Geologists study the materials and processes of Earth. When you think of geologists, you might imagine people who study rocks.
But a geology degree opens you up to many opportunities to study things, such as rocks, minerals, and gems. Geologists also study processes like volcanic eruptions and ocean trench activities.
If you want to learn more about the physical, chemical, and biological processes of Earth itself, consider studying geology. Here are seven careers you can get with a geology degree.
1. Environmental Consultant
If you care about environmentalism and want to help protect the planet, then you might enjoy a career as an environmental consultant. In this role, you would conduct research, then use your findings to advise businesses and governmental organizations on how to reduce their environmental impact. You would also help organizations comply with environmental laws and develop sustainability plans.
A mineralogist is a geologist focused on studying rocks, gems, and other minerals. They analyze the chemistry of these subjects, their crystalline structures, and their physical properties.
Mineralogists usually study economically significant materials, such as copper and aluminum. Their understanding of rocks, gems, and minerals helps mining companies determine how to retrieve these items and process them for use by industries.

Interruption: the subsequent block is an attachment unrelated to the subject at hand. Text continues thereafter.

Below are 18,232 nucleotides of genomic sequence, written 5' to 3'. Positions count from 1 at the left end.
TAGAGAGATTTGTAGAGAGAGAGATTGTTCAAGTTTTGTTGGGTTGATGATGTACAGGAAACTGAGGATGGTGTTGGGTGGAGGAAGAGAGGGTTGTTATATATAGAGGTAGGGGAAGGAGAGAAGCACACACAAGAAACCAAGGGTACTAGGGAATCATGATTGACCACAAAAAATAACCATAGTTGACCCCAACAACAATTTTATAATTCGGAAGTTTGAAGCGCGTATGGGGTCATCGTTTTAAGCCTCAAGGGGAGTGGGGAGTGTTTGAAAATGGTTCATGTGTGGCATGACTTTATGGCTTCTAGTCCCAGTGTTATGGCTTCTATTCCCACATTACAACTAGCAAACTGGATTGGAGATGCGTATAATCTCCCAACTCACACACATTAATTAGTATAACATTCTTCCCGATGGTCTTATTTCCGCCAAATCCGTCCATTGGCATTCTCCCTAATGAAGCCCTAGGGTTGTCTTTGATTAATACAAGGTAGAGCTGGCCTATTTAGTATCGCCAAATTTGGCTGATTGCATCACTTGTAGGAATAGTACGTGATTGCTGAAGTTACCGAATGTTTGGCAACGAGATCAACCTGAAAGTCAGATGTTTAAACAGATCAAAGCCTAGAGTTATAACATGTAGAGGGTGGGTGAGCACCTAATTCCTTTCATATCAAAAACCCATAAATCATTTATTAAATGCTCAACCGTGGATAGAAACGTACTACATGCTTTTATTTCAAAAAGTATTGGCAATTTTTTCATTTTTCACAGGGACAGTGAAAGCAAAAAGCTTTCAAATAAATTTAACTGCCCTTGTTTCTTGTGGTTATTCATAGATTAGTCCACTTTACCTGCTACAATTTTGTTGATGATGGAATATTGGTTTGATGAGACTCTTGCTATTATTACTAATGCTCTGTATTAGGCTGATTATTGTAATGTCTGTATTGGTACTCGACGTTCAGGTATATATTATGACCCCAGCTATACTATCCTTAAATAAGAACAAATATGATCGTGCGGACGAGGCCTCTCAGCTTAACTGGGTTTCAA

3. Petroleum Geologist
Petroleum geologists play an important role in oil and gas exploration. They collect rock and sediment samples from drilling sites, then study the samples.
Their work helps find new reserves of natural resources and estimate the size of the deposits. Petroleum geologists usually work for oil companies, but they can also work for government agencies or universities.
Hydrogeology is another career field you can enter with a geology degree. Hydrogeologists study how groundwater in soil and rocks moves.
Hydrogeologists understand the chemical, thermal, and mechanical properties of groundwater and how it interacts with the porous solids it flows through. Their work informs the construction of wells, pumps, and drains.
If you’re fascinated by volcanos, consider becoming a volcanologist. These geologists study the formation of volcanoes and their activity.
Volcanologists monitor volcanoes on-site and collect samples from eruptions, such as rocks and lava. They also work in offices filling out paperwork and doing important calculations to understand more about volcanic eruptions.
6. Geological Oceanographer
A geological oceanographer, also known as a geophysical oceanographer, analyzes ocean bedrock and the rock formation processes. Many geological oceanographers prospect for oil and gas deposits.
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They also build on our knowledge and understanding of subaquatic tectonic plates and conduct surveys of geographical features, like ocean trenches. So these geologists can also work on sustainability initiatives.
7. Soil Scientist
Soil scientists study the Earth’s crust, analyzing the physical, chemical, and biological properties of soil. Soil plays an important role in nourishing our food and other plant life, supporting buildings, disposing of waste, and storing water.
Soil scientists work with governments, universities, and in the private sector, investigating and evaluating soil’s properties.
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